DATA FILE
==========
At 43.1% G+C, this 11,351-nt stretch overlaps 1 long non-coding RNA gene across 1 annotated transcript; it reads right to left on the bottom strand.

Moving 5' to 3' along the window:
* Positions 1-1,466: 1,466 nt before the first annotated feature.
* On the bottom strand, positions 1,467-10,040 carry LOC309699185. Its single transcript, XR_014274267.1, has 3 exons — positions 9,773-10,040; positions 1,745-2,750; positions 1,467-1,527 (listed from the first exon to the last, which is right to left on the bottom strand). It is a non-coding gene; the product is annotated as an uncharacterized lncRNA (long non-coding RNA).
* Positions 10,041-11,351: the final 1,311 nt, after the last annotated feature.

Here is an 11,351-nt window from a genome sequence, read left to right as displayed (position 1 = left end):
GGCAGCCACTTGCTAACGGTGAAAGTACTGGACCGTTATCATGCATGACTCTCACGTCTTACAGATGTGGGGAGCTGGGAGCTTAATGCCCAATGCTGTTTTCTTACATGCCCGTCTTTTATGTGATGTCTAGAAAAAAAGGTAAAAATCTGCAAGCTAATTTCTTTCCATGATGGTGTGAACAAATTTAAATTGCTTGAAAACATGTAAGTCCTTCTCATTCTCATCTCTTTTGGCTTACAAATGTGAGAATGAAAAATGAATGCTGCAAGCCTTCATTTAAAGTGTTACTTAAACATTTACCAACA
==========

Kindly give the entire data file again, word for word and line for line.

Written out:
At 43.1% G+C, this 11,351-nt stretch overlaps 1 long non-coding RNA gene across 1 annotated transcript; it reads right to left on the bottom strand.

Moving 5' to 3' along the window:
* Positions 1-1,466: 1,466 nt before the first annotated feature.
* On the bottom strand, positions 1,467-10,040 carry LOC309699185. Its single transcript, XR_014274267.1, has 3 exons — positions 9,773-10,040; positions 1,745-2,750; positions 1,467-1,527 (listed from the first exon to the last, which is right to left on the bottom strand). It is a non-coding gene; the product is annotated as an uncharacterized lncRNA (long non-coding RNA).
* Positions 10,041-11,351: the final 1,311 nt, after the last annotated feature.

Here is an 11,351-nt window from a genome sequence, read left to right as displayed (position 1 = left end):
GGCAGCCACTTGCTAACGGTGAAAGTACTGGACCGTTATCATGCATGACTCTCACGTCTTACAGATGTGGGGAGCTGGGAGCTTAATGCCCAATGCTGTTTTCTTACATGCCCGTCTTTTATGTGATGTCTAGAAAAAAAGGTAAAAATCTGCAAGCTAATTTCTTTCCATGATGGTGTGAACAAATTTAAATTGCTTGAAAACATGTAAGTCCTTCTCATTCTCATCTCTTTTGGCTTACAAATGTGAGAATGAAAAATGAATGCTGCAAGCCTTCATTTAAAGTGTTACTTAAACATTTACCAACA